When I returned to Cambridge, I spent several days writing an R script (R is a computer language designed for statistical computing and data visualization) to plot the tephra candidates on a geochemical chart. Seeing the geochemical composition of the candidate particles allowed us to immediately disregard certain data, determining they were decidedly not tephra, while also leading us to focus on the particles which held the most potential as tephra candidates. One filter in particular, roughly dated to the middle of the nineteenth century (1830s), had about ten particles with a similar composition that pointed toward potential tephra. Because we had several particles on this one filter, we were able to robustly look at the statistics of the tephra candidates and determine, much to our delight, that we most likely had the first definite tephra finding in an Alpine ice core.
Our efforts now focused in on this group of data, with the sole purpose of finding what volcanic eruption from which these tephra particles originated. After looking through the Smithsonian database of active volcanoes (freely available at http://www.volcano.si.edu
) for nearby likely volcanic sources with eruptions in the mid-1800s, I created a list of possible source candidates and looked through published geochemical literature for data against which to compare our tephra composition. It was fairly easy to immediately disregard certain volcanic provinces; as an example, Italian volcanoes have a much lower silica content than our tephra candidates. We looked at volcanoes in the Mediterranean, Turkey, Azores, and Iceland.
Initially, our strongest source matches came from Greek volcanoes. In particular, the Nisyros and Santorini volcanic provinces were tantalizingly similar to our tephra. After discussion with Dr. Kurbatov, we determined that we could count out Nisyros because of differing geochemical signatures, and Santorini became our strongest candidate for a source match. However, there was a catch: the elemental composition of the Santorini tephra that matched our data so well was 3500 years old, and corresponded to a geochemical composition which had not been present in Santorini for several millennia. We obviously had a problem: how could tephra from 3500 years ago end up in an ice core layer which is only two centuries old? After brainstorming rather unlikely explanations such as tephra being blown away from tephra cliffs exposed on Santorini, we went back to the literature and focused our search for a source onto Iceland.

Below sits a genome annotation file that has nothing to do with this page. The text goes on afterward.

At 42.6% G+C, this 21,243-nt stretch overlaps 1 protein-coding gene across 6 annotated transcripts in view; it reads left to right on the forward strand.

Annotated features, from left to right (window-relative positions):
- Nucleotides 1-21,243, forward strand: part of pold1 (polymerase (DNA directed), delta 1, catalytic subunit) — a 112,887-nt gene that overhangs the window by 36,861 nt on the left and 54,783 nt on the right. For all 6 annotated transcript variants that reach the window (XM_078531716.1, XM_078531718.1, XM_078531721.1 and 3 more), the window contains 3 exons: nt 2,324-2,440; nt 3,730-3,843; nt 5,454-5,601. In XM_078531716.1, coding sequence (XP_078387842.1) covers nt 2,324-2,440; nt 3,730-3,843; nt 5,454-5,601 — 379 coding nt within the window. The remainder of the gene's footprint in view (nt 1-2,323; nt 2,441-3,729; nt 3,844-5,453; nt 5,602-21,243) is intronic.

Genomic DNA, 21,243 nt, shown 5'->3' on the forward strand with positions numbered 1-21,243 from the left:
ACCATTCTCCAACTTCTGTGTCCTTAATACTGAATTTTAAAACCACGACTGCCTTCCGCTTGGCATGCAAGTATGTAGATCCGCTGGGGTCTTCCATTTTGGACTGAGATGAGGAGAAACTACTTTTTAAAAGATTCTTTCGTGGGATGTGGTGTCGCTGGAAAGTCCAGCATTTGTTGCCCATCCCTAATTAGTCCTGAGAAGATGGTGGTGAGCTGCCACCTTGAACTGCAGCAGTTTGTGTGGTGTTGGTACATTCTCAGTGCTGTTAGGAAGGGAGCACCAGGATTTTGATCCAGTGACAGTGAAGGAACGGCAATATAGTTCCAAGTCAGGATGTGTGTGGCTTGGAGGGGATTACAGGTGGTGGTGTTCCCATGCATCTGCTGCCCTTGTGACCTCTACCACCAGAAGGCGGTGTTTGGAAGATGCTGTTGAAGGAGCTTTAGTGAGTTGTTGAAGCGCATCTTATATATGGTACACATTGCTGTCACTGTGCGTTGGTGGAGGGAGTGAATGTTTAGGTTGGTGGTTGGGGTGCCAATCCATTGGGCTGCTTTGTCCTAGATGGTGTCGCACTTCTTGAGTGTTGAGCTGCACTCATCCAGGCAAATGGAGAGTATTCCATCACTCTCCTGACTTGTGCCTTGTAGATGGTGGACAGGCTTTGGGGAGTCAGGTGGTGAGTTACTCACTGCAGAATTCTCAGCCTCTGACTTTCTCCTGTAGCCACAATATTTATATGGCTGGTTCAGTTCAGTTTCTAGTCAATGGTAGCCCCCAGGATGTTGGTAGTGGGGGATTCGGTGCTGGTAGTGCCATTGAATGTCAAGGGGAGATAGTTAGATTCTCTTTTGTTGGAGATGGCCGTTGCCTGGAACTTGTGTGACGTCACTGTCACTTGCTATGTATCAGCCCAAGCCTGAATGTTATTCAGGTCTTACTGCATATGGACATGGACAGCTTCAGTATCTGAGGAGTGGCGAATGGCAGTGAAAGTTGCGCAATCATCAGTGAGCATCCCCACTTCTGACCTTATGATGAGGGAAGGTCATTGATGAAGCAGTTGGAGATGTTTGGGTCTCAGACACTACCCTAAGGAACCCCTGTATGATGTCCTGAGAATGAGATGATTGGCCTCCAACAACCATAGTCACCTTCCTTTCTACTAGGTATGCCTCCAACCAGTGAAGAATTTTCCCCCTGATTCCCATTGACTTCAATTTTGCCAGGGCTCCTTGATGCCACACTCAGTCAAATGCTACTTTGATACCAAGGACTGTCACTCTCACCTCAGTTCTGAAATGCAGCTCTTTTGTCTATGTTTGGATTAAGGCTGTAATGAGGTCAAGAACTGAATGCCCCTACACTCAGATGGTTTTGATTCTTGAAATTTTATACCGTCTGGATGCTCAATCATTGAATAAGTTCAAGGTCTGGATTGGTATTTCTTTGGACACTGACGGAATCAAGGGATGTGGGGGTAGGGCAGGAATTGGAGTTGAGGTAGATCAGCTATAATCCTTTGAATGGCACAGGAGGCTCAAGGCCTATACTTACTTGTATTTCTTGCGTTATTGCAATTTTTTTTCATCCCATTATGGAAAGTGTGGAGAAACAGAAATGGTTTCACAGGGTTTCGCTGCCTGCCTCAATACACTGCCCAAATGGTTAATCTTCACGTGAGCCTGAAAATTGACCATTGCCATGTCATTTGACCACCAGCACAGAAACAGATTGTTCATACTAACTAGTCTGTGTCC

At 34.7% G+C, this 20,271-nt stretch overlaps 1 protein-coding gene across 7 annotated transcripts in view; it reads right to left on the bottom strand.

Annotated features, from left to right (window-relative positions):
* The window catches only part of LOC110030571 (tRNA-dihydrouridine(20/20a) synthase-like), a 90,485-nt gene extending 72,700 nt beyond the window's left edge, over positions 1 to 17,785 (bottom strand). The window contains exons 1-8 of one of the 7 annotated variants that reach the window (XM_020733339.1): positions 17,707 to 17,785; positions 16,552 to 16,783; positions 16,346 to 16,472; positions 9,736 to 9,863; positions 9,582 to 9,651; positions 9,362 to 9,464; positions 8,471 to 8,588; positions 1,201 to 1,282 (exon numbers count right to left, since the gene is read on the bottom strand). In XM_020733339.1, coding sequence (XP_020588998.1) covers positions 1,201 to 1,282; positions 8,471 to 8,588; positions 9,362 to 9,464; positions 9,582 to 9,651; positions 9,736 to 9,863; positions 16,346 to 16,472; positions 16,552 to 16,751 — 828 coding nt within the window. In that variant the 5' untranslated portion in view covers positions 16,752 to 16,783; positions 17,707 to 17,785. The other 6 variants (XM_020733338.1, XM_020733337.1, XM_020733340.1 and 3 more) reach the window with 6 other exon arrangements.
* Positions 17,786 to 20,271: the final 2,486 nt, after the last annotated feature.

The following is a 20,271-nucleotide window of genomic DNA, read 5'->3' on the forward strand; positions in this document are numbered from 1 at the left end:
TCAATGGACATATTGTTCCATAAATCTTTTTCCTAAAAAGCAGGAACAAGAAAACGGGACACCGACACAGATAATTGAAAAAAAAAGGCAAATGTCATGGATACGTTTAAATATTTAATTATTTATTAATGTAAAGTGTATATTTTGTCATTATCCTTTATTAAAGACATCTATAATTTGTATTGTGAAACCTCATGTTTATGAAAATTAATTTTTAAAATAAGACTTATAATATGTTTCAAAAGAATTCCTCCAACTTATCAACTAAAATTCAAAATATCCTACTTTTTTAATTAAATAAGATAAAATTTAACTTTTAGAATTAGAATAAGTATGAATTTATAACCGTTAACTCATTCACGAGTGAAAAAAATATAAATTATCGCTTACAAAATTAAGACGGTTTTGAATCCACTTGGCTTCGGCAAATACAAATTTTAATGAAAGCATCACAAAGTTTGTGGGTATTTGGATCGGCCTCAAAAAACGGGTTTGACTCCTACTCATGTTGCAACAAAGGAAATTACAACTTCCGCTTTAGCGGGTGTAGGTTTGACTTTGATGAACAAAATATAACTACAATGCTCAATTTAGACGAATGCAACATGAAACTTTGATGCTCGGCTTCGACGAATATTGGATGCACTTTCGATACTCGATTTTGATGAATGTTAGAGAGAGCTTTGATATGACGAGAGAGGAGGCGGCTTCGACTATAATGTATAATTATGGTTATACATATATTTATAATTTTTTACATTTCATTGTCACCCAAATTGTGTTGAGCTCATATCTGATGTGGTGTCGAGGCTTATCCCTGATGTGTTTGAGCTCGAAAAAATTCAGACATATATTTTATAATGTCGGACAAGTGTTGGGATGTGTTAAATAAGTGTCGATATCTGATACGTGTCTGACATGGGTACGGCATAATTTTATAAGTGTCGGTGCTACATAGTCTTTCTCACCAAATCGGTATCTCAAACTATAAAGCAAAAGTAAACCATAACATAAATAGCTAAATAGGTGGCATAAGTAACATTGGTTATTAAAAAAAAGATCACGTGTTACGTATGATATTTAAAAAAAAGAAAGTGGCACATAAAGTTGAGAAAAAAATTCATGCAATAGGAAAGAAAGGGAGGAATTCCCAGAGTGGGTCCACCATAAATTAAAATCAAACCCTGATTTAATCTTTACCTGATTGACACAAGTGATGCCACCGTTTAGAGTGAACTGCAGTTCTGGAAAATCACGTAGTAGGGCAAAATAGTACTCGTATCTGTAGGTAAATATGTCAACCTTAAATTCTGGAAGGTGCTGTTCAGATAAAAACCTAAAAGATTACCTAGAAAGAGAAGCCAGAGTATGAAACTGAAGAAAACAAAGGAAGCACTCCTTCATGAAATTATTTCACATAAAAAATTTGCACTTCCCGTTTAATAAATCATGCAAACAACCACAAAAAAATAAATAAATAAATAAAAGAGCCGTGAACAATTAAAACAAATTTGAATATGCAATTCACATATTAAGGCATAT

Thankfully, after only a short time searching through geochemical analyses on Icelandic eruptions, we discovered promising geochemical signatures from the 1875 Plinian eruption of Askja in Iceland. After a cursory glance through the elemental composition, I determined that Askja was a strong candidate indeed and plotted our tephra data against this possible source. On a geochemical chart, our data matched almost exactly with the tephra composition from 1875 Askja. Upon further research into this 1875 eruption, I learned that this event was the single largest volcanic eruption in recent Icelandic history and traces of this eruption have been uncovered many hundreds of kilometers away. Additionally, Dr. Kurbatov mentioned that atmospheric circulation patterns already established years ago by Dietmar Wagenbach make it quite possible that air from the Azores passed over Iceland and then looped back down over the Alps. This would provide a physical pathway for tephra deposition at our ice core site.
From here on out, we need to do more quality-checking and plotting of the data to ensure that 1875 Askja truly is our best candidate for the mid-nineteenth century tephra that we found. However, it seems quite likely that this is indeed our source and hopefully this will provide an impetus for future analysis of the Colle Gnifetti ice core and the search for any tephra contained within.